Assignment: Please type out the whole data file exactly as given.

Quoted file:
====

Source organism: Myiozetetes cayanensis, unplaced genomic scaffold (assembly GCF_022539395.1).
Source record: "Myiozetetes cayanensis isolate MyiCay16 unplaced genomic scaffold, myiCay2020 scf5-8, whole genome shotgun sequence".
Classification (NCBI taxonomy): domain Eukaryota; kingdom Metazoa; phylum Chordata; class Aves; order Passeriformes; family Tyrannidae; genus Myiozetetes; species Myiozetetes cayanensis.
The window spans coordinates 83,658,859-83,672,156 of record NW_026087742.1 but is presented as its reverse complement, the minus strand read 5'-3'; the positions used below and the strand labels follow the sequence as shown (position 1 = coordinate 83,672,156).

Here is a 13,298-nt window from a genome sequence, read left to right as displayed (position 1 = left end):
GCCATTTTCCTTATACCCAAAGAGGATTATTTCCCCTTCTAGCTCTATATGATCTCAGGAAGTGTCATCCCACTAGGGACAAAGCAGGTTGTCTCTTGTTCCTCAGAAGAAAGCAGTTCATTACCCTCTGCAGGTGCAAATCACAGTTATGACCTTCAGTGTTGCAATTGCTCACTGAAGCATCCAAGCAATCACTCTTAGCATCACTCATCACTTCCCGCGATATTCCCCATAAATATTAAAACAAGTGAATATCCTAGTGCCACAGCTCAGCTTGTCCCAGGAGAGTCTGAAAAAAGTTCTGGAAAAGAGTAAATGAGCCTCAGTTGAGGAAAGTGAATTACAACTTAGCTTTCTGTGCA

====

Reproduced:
Source organism: Myiozetetes cayanensis, unplaced genomic scaffold (assembly GCF_022539395.1).
Source record: "Myiozetetes cayanensis isolate MyiCay16 unplaced genomic scaffold, myiCay2020 scf5-8, whole genome shotgun sequence".
Classification (NCBI taxonomy): domain Eukaryota; kingdom Metazoa; phylum Chordata; class Aves; order Passeriformes; family Tyrannidae; genus Myiozetetes; species Myiozetetes cayanensis.
The window spans coordinates 83,658,859-83,672,156 of record NW_026087742.1 but is presented as its reverse complement, the minus strand read 5'-3'; the positions used below and the strand labels follow the sequence as shown (position 1 = coordinate 83,672,156).

Here is a 13,298-nt window from a genome sequence, read left to right as displayed (position 1 = left end):
GCCATTTTCCTTATACCCAAAGAGGATTATTTCCCCTTCTAGCTCTATATGATCTCAGGAAGTGTCATCCCACTAGGGACAAAGCAGGTTGTCTCTTGTTCCTCAGAAGAAAGCAGTTCATTACCCTCTGCAGGTGCAAATCACAGTTATGACCTTCAGTGTTGCAATTGCTCACTGAAGCATCCAAGCAATCACTCTTAGCATCACTCATCACTTCCCGCGATATTCCCCATAAATATTAAAACAAGTGAATATCCTAGTGCCACAGCTCAGCTTGTCCCAGGAGAGTCTGAAAAAAGTTCTGGAAAAGAGTAAATGAGCCTCAGTTGAGGAAAGTGAATTACAACTTAGCTTTCTGTGCA